# Displacement Thickness at a Highly Cooled Wall

In three-dimensional boundary-layer flow the displacement thickness Ji can become negative [3]. This typically happens if the flow diverges strongly, for instance at attachment lines. Regarding two-dimensional flow one expects intuitively that J1 will always be positive. However, if the wall is highly cooled, J1 may become negative. This effect is illustrated with the example of a rocket-nozzle boundary-layer flow [5]. The flow was computed with an high-temperature real-gas model, turbulent flow was assumed. We consider the situation at a location downstream of the nozzle throat. Table 10.3 gives the boundary-layer edge flow parameters (e) and the wall temperature Tw.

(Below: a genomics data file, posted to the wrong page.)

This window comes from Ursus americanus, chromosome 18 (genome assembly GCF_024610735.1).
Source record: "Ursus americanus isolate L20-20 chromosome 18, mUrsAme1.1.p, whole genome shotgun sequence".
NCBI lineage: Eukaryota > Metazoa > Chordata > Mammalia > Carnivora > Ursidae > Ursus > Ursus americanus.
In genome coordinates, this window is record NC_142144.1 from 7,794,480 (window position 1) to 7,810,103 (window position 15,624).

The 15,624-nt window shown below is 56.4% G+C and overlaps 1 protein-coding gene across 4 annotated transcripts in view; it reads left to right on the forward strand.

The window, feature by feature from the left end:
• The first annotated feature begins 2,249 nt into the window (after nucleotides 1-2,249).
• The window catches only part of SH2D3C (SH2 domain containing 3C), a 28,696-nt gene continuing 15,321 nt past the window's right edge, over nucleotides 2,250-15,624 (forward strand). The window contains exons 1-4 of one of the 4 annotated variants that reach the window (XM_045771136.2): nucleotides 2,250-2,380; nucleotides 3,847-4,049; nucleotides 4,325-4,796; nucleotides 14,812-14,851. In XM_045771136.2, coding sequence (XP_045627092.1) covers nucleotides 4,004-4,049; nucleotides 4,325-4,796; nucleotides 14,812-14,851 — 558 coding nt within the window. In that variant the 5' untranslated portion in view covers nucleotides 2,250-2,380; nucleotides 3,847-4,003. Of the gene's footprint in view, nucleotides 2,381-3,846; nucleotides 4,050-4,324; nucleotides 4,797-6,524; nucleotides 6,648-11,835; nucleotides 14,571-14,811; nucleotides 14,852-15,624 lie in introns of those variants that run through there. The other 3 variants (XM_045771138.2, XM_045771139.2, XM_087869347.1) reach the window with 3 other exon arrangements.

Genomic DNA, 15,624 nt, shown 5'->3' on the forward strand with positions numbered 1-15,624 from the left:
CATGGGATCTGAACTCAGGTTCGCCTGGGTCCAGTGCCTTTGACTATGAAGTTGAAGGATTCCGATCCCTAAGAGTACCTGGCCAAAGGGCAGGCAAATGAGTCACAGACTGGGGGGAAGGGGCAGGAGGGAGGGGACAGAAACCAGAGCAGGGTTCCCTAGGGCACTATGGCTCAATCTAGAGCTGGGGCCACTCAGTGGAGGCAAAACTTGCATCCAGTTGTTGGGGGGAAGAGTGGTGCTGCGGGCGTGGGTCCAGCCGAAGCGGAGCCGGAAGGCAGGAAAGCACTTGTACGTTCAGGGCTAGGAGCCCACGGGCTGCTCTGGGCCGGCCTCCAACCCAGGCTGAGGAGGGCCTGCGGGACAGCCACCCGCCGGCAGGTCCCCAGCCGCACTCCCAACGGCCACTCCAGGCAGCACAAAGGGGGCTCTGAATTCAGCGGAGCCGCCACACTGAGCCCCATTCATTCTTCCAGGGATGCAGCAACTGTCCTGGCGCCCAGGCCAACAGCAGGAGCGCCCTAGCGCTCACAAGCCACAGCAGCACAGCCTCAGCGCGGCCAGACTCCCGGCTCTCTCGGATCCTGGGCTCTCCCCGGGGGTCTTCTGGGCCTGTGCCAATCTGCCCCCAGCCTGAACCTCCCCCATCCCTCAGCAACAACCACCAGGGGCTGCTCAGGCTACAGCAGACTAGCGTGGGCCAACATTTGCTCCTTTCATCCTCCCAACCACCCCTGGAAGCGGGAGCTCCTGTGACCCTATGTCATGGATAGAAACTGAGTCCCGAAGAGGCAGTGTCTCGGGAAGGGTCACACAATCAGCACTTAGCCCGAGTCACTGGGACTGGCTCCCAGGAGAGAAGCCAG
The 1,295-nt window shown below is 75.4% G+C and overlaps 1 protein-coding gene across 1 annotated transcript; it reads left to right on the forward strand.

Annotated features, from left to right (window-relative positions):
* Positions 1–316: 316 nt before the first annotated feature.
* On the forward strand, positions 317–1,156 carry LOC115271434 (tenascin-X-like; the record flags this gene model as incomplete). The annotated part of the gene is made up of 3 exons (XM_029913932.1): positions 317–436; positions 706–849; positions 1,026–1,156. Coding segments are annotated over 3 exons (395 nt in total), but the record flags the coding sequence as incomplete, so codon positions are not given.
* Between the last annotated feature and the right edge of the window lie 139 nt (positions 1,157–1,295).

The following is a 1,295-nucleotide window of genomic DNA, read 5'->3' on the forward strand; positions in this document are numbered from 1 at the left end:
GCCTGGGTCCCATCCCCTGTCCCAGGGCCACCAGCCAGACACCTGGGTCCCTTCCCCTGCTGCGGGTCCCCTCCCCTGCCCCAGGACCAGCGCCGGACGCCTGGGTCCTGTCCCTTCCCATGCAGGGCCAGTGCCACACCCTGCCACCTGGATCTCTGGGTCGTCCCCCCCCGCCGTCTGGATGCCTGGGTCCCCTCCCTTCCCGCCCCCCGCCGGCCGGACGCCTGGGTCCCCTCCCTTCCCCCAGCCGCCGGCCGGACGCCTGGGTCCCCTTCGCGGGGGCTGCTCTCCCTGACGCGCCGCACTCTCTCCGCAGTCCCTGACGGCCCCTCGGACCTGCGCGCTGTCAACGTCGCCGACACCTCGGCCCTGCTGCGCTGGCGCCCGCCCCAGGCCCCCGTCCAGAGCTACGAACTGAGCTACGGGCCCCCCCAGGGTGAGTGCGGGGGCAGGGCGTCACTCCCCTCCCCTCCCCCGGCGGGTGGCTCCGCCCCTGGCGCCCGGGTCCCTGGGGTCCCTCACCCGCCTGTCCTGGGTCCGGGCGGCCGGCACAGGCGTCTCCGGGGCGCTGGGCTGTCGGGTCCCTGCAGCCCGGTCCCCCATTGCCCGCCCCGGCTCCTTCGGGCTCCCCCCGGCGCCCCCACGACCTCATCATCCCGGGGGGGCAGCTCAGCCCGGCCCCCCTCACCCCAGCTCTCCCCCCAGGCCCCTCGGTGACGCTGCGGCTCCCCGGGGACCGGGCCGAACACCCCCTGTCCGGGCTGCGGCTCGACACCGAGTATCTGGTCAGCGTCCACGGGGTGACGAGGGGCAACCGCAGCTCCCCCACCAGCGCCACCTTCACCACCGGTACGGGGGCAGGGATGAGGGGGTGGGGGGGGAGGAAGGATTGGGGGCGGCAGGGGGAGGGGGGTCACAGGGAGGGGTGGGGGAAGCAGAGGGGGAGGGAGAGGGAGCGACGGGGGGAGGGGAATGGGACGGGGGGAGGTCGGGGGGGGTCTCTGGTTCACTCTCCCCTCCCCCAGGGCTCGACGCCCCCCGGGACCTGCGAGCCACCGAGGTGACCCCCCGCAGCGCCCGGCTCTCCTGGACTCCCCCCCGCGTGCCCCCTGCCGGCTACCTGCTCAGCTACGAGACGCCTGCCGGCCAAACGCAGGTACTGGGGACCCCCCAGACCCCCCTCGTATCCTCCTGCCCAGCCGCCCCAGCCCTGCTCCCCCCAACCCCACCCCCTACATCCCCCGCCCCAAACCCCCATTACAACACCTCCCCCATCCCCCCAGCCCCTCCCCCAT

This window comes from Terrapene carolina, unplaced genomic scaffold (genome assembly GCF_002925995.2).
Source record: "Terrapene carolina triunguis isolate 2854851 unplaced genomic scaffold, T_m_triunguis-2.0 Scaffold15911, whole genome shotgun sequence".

Table 10.3. Parameters of the nozzle-flow case with a highly cooled wall [5].

 Me Ret [1/m] мє [m/s] Ге [К] Pe [kg/m3] Tw [K] Boundary-layer state 2.23 8.071-106 3,119.51 2,418.24 0.1881 510 turbulent

The results in terms of the parameters stream-wise Mach number M, static temperature T, wall-tangential velocity u, density p, and the wall – tangential mass flux pu are given in Fig. 10.2. Except for the Mach number they each were made dimensionless with their boundary-layer edge value.

 Fig. 10.2. Rocket-nozzle flow downstream of the nozzle throat [5]. Dimensionless distributions of Mach number M, temperature T/Te, velocity u/ue, density p/pe, and mass-flow pu/(peue) across the boundary layer. The boundary-layer edge values are given in Table 10.3.

The wall to edge temperature ratio is Tw/Te « 0.2. Accordingly the den­sity ratio is pw /pe « 5 (the respective graph in the figure extends outside to the right). The mass flux pu in the boundary layer at maximum is al­most 12 per cent higher than that at the boundary-layer edge. The resulting displacement thickness, eq. (7.108), is negative with Ji = —0.27 m.[173]